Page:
Pembrokeshire/Sunday 17 August

Considering how many organisations were involved it was a tight fit.   Besides the NCI display there were stands for Trinity House (our hosts), West Wales Maritime Heritage Society, the Marine Volunteer Service and the Coastlands Local History Group (the Dale Peninsula).   There was also a tiny galley and a toilet.   And it was just a lighthouse!

 

St Ann's is south of Dale, overlooking the entrance to Milford Haven and looking out to the underwater mountain of rock that tore the bottom out of the oil tanker Sea Empress in 1996, depositing 72,000 tons of crude oil on the surrounding coastline.       

 

We must have had 200 or so visitors during the day - luckily not all at once, even if it felt like it occasionally - and there were certainly queues waiting to go up the steep steps to the light chamber.   One of the most interesting exhibits was a representative selection of lighthouse and lightship bulbs ranging from one about 18 inches tall (still in use at Strumble Head) to the ones used at St Ann's, not much larger than a torch bulb.   Three of these power the light, with the aid of reflectors and refractors in the light chamber.   The lighthouse is unmanned now and electronically controlled from Harwich (!), which is the control centre for all the lighthouses in England and Wales.    Peter Williams, the local Trinity House watchkeeper, is on 24-hour call for any problems.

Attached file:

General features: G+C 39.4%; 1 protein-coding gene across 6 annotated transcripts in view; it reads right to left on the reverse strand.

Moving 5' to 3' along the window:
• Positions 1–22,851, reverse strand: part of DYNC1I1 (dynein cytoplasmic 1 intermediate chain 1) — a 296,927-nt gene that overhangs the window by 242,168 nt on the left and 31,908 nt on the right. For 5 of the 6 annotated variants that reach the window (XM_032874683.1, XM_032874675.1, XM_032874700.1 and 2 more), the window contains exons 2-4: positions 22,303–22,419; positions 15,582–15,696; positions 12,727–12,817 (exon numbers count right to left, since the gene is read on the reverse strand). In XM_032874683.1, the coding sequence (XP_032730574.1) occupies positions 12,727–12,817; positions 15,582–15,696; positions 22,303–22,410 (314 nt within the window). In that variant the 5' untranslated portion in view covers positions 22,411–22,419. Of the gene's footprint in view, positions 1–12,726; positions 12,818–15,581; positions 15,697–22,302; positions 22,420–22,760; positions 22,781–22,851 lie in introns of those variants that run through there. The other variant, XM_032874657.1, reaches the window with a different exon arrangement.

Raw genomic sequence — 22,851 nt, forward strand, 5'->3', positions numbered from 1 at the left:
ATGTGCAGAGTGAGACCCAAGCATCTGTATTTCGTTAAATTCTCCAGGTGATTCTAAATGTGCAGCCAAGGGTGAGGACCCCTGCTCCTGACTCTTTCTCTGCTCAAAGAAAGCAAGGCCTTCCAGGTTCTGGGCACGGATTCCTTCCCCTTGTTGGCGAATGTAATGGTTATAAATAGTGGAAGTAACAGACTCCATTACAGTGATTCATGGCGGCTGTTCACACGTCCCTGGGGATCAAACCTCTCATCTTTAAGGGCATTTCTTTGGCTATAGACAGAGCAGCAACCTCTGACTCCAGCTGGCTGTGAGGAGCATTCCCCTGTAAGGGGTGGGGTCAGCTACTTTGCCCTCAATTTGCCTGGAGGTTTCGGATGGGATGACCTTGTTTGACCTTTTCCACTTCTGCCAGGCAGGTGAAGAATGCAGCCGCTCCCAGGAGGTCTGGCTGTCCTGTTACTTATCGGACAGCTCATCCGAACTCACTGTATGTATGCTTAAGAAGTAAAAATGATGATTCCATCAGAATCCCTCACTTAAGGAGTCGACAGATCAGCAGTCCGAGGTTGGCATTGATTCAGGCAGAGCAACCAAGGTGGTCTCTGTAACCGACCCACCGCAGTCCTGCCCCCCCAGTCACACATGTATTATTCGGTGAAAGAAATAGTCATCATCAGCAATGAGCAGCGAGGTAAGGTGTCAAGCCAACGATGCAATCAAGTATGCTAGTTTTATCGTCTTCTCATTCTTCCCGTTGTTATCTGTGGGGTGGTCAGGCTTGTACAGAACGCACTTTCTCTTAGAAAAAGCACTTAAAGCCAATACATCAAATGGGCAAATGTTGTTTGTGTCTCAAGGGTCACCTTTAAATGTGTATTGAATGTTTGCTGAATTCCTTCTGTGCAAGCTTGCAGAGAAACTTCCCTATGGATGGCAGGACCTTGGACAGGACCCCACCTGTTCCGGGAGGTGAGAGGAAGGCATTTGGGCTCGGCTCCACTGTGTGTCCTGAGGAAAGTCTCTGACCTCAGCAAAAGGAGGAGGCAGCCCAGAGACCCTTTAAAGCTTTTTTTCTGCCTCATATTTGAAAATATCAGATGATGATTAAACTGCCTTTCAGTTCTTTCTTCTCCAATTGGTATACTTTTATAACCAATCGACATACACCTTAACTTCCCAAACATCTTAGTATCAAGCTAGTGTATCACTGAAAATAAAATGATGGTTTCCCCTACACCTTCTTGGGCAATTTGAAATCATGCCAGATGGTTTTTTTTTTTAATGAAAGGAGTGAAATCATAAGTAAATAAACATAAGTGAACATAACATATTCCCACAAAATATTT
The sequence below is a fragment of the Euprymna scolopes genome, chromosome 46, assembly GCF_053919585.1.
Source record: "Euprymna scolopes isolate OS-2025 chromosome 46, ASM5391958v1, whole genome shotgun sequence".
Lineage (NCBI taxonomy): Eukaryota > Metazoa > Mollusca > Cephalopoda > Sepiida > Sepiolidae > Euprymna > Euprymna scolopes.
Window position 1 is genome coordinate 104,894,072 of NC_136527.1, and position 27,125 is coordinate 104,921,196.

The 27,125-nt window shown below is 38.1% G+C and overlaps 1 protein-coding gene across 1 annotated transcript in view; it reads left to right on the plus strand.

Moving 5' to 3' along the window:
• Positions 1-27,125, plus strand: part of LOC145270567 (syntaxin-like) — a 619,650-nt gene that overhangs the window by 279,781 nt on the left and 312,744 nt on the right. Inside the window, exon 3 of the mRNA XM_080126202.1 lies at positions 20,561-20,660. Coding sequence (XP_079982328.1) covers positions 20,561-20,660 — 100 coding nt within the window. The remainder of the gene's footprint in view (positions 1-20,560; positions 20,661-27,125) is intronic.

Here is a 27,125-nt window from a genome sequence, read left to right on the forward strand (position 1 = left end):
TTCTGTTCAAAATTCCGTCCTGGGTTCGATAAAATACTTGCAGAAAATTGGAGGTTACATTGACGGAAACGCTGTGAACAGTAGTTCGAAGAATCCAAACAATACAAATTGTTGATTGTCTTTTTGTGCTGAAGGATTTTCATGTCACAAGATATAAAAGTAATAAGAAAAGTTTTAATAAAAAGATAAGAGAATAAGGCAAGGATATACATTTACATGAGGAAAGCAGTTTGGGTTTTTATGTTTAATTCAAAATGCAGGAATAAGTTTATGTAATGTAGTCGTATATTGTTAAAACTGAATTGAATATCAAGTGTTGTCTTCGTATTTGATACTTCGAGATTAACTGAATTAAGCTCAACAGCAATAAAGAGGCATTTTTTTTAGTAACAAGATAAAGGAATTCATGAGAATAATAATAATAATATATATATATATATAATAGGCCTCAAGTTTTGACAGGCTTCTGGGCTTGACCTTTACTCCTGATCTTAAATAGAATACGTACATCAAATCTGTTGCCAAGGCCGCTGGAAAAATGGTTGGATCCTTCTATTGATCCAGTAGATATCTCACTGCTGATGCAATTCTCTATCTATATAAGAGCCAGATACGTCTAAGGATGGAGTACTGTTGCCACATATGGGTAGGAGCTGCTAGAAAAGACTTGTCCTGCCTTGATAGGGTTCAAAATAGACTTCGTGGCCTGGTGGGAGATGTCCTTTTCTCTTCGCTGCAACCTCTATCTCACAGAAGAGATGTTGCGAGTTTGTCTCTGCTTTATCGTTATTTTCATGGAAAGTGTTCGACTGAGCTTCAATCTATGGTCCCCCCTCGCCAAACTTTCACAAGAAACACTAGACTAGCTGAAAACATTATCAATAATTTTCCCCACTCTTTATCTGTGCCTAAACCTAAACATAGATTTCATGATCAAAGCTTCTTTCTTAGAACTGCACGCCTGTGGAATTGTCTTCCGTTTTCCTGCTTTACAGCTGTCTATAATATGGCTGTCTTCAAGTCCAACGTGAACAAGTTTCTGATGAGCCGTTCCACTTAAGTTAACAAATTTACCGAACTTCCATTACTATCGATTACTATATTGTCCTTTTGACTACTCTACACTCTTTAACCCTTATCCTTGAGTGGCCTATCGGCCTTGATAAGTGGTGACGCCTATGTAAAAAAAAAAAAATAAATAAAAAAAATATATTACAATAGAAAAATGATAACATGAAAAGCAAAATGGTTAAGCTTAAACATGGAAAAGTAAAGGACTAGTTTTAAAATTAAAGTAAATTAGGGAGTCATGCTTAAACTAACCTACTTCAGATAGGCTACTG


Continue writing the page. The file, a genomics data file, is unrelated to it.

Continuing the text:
Alongside the lighthouse is a landing strip for light aircraft and for the helicopters which are used to maintain all the lighthouses in Wales – quicker than servicing them by road or by sea.   The blockhouse which is the control tower carries the fog horn.    The device for activating the foghorn is a pair of electronic eyes placed opposite one another:  when they can't see each other a signal whizzes off to Harwich and the foghorn is activated automatically.

 

It is all very high-tech.... except that recently Harwich was in touch to ask “where has your lighthouse gone?” - it had disappeared off their screens.   The culprit turned out to be one of the local cows who had leant up against the control box in the adjacent field and disconnected all the electrics!   (As good a reason as any for “Eyes along the Coast”.)